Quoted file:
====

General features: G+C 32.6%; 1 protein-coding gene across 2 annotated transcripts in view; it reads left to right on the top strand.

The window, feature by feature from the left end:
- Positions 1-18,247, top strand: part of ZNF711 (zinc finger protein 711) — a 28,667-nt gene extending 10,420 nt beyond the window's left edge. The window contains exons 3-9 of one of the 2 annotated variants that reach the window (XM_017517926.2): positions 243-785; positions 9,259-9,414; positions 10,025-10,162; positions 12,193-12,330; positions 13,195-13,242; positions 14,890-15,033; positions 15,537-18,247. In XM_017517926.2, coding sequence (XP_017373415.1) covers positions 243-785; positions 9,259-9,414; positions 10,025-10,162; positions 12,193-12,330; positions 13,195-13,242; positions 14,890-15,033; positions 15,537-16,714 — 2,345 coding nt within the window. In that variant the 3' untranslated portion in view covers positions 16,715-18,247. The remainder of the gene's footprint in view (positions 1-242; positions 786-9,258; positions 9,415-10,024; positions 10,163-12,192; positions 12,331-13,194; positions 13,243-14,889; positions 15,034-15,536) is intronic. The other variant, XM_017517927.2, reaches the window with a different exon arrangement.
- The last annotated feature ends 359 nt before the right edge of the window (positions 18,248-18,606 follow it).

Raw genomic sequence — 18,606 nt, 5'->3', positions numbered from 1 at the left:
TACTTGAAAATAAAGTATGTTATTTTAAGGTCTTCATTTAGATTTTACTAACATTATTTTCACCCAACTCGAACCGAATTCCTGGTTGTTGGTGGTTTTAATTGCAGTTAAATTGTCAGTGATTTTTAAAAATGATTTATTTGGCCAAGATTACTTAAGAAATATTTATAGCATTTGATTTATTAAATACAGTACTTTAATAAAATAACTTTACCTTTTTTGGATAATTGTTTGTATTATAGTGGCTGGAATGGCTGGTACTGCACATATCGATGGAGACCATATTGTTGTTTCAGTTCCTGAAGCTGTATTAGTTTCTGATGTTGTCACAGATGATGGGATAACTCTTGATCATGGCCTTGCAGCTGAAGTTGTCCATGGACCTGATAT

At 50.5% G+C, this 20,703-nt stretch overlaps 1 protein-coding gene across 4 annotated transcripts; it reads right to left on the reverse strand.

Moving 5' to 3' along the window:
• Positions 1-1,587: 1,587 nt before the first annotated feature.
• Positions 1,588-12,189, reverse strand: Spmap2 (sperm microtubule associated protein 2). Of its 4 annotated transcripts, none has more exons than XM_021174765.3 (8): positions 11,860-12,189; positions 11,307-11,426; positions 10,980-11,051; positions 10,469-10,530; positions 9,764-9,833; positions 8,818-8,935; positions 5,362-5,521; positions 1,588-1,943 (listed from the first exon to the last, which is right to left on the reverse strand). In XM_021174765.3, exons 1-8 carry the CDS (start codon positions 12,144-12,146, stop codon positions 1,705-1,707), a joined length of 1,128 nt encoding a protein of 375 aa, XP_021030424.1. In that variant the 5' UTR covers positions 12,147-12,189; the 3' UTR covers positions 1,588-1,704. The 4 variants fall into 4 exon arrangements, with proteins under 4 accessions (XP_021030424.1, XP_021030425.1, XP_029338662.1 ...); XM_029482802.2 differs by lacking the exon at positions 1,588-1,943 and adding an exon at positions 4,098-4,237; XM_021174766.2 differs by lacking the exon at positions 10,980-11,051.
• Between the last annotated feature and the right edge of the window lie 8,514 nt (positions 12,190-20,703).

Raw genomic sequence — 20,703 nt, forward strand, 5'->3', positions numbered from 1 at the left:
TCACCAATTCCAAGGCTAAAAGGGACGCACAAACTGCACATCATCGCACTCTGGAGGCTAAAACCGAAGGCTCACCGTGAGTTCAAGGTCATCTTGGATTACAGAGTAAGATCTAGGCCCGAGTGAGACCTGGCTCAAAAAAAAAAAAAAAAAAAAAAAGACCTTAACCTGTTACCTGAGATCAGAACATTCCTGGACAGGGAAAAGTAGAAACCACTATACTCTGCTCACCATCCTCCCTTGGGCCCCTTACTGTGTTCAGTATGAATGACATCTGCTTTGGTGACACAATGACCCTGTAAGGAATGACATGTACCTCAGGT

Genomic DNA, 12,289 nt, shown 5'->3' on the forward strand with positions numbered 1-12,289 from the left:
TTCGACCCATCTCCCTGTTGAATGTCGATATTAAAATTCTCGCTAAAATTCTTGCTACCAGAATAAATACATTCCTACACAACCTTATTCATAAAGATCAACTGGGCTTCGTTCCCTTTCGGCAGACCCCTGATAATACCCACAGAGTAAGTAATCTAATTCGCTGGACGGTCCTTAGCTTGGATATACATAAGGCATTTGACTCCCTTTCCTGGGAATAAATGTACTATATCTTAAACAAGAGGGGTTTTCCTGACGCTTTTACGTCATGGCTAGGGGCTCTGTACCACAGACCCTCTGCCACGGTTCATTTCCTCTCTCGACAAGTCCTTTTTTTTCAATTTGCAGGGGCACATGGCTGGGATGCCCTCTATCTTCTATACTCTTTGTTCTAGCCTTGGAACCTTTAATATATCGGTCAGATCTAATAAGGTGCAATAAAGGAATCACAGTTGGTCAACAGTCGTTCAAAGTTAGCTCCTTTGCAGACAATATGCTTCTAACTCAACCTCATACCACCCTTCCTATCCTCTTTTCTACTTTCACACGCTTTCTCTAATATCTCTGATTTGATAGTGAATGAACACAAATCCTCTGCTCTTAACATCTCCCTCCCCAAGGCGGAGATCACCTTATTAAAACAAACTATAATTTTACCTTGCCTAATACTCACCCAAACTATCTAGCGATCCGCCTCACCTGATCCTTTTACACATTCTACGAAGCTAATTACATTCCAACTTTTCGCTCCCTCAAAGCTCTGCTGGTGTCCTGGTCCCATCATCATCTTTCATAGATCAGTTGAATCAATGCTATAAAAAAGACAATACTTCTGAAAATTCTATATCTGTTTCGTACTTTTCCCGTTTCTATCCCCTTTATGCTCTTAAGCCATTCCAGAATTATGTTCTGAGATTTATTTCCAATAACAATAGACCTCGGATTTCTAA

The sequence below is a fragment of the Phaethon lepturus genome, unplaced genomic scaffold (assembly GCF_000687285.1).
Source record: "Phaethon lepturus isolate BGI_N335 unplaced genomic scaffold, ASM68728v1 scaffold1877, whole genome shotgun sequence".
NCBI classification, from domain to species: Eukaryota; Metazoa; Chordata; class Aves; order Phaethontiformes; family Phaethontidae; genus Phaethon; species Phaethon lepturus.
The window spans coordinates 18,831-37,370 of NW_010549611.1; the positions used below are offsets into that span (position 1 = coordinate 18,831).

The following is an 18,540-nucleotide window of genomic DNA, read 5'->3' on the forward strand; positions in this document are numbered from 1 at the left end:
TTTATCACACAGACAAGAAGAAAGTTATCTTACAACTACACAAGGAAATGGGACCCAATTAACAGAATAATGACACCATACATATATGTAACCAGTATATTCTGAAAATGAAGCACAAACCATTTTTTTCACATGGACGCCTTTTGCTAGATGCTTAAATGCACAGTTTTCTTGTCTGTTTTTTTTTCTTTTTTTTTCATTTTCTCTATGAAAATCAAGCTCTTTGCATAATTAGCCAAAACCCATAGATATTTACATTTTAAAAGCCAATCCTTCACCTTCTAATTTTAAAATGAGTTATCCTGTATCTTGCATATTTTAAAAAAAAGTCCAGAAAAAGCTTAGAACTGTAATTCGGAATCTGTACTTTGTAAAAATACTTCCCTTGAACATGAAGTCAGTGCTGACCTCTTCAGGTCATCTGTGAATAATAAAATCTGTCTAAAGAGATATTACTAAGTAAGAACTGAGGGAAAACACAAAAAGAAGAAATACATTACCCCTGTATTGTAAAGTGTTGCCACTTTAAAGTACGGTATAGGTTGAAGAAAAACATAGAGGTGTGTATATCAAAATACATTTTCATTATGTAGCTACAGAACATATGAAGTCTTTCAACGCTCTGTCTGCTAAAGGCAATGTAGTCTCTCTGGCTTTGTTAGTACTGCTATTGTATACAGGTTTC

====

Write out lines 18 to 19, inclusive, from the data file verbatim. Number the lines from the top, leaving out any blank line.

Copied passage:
NCBI classification, from domain to species: Eukaryota; Metazoa; Chordata; class Aves; order Phaethontiformes; family Phaethontidae; genus Phaethon; species Phaethon lepturus.
The window spans coordinates 18,831-37,370 of NW_010549611.1; the positions used below are offsets into that span (position 1 = coordinate 18,831).